Since 2018, when we first started contracting with clinical and community providers, we have asked for twice-yearly updates reporting on progress, challenges and how to mitigate them, and what aspects of innovative work can be sustained without Medicaid Transformation Project dollars. The past two years have been challenging for staff and the people they serve.
Every six months one partner or another will raise the question of why we focus so much on equity when we could be looking for administrative or legislative fixes for reimbursement or access issues. I get an email from one of my staff, each reporting period, asking “what should I say to this partner in response?” I usually have a long-winded answer, but the crux of the matter is this – we cannot create a culture of belonging without advancing our understanding of communities around us, their history, and the structural barriers that have disadvantaged them over decades or centuries. We cannot work in true partnership to co-design or co-create new initiatives or projects unless we understand who gets left behind by common ‘one-size-fits-all’ approaches.
The last couple of months have been brutal. People are struggling, suffering, and dying – violence, extreme heat and flooding, and limited or no access to basic needs. Our region’s two northern counties still have thousands who are displaced by flooding in the fall, looking for permanent housing and that is on top of those who were looking for housing already. This impacts all of us, which is why we all have to understand and see our roles in what happens next.
We have the contradictions of close to 20 mass shootings over Memorial Day weekend, coupled with the knowledge that Congress has been deadlocked on gun legislation for close to 30 years. While they are stymied, children were being killed on the streets and in school buildings. I wonder if Congress would be deadlocked if they were debating the best ways to nourish, feed, and educate children. I want to believe that well-intentioned, smart people represent us in Congress and I want to help them focus on the questions and issues that will make communities safer and healthier, and allow people to thrive.
I collect photos of my family – we are a diverse collection of people connected by love. Perhaps for that reason, I also am moved by images that others create and share during these tough times and I want to share some with you. Not because I am trying to influence your point of view or politics, but because they are all asking questions that point to what I call ‘the creative tension’ in most decisions. Rarely is there a decision made where one solution benefits everyone; typically the choice made will advantage some and might disadvantage others, especially if we aren’t paying close attention to intended and unintended impacts.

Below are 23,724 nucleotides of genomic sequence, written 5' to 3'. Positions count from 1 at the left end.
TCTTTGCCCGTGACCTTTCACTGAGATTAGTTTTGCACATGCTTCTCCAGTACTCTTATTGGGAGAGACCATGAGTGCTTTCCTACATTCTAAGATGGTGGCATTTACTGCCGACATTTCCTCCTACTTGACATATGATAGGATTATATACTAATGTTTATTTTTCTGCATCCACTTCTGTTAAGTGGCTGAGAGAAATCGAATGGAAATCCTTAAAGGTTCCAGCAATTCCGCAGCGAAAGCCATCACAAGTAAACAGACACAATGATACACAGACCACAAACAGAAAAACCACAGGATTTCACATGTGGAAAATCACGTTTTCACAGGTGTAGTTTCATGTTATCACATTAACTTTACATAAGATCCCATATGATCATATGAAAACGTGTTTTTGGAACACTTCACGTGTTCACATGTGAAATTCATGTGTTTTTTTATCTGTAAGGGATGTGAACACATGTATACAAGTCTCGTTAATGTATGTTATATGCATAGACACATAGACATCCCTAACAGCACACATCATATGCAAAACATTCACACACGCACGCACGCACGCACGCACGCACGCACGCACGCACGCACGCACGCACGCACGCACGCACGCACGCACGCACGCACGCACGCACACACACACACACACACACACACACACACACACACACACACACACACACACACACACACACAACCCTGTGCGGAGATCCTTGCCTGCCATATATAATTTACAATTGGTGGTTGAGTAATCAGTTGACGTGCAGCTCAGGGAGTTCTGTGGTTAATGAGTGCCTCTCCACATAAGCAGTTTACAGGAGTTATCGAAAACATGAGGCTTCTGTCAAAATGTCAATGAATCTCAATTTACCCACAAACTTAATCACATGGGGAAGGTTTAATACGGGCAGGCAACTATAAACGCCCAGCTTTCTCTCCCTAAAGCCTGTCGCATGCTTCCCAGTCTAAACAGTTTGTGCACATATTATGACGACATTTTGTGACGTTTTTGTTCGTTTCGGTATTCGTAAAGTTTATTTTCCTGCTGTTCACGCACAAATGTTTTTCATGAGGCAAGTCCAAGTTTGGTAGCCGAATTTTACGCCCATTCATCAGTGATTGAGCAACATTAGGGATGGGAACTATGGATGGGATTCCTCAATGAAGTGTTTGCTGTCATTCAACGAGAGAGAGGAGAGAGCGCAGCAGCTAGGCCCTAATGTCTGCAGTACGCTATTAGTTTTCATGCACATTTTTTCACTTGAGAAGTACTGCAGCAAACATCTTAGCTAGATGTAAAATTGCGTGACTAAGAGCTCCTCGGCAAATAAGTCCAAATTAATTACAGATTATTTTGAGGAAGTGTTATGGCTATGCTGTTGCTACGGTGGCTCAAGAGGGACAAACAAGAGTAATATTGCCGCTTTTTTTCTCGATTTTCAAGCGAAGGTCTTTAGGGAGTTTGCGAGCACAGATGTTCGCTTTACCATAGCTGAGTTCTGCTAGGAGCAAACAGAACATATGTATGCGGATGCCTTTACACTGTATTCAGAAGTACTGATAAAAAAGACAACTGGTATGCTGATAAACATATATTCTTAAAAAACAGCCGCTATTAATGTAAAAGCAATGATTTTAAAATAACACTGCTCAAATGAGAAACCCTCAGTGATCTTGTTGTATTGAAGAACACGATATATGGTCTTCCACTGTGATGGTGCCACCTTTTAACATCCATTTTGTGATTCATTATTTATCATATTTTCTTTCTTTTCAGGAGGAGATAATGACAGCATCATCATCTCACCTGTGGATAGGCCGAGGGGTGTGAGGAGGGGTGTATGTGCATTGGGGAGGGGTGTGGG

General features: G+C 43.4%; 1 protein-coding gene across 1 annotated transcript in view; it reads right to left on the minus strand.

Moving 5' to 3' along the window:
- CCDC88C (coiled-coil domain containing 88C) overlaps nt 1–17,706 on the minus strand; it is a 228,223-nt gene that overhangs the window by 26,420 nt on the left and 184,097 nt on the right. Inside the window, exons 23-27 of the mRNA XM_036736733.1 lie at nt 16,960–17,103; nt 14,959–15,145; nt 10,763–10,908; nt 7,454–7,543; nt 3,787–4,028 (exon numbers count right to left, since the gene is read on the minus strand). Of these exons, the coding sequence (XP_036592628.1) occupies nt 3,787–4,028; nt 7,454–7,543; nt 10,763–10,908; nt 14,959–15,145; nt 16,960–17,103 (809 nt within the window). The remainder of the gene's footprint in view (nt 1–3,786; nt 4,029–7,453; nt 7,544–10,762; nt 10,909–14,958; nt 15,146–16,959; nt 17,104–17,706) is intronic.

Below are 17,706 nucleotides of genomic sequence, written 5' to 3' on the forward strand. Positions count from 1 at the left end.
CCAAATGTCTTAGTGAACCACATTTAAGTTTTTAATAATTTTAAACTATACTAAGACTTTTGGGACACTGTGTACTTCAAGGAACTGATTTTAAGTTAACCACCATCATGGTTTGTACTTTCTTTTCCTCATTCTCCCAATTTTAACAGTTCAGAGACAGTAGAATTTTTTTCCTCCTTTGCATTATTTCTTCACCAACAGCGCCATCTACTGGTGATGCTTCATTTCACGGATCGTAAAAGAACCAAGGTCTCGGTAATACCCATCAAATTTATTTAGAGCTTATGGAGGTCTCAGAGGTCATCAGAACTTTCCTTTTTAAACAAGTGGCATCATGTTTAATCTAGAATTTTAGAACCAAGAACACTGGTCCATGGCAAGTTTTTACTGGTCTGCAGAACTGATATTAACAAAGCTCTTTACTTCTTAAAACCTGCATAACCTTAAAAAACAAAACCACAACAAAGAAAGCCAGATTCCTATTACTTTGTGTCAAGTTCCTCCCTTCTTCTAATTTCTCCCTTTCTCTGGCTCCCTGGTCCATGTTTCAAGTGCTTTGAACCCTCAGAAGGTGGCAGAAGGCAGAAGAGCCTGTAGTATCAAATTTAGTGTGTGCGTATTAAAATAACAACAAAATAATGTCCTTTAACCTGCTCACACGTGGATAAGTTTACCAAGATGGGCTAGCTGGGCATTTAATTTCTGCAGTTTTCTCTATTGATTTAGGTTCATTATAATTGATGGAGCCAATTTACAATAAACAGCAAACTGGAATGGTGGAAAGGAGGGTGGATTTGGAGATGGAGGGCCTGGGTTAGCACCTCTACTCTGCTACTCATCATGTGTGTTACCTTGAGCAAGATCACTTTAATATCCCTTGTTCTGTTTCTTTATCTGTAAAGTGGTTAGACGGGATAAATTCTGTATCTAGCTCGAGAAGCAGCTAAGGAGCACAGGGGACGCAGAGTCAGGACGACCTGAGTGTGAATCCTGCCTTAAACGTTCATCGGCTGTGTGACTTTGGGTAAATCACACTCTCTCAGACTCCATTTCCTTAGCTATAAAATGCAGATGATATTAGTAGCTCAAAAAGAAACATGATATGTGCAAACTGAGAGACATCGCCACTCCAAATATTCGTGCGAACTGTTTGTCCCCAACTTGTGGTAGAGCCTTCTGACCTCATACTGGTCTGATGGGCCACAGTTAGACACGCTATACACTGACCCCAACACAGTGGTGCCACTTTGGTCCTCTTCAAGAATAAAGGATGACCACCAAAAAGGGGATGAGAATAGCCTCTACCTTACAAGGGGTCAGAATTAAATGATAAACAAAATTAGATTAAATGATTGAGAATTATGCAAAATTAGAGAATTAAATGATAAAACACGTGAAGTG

I know that I gravitate toward images that affirm my viewpoint, but sometimes they challenge my thinking too, which I appreciate. I would also appreciate you sharing images or thoughts that have moved you and that you’d like to share. North Sound ACH has tried to stay in a nonpartisan space, which I also appreciate, but addressing gun violence and the public’s safety is a debate that will occur in many settings over the coming years. I have to believe that we will come out on the other side with a brighter future ahead, but it won’t happen if we stay within a debate designed by lobbyists from any side. We need to come at this as community members who actually care about the people in our communities – all the people, leaving no one behind. I hope you will join in those dialogues with an open heart and an understanding of our history of laws and policies that have left legacies of structural and systemic exclusion in many communities.
We emphasize equity so that our team, board, and partners understand the past and present, and find ways together to make the North Sound region a place where all people feel a sense of belonging and find ways to thrive, leaving no one left behind. We believe we can craft new legacies to leave for future generations.
Washington Post Article to Link: More than 311,000 students have experienced gun violence at school since Columbine.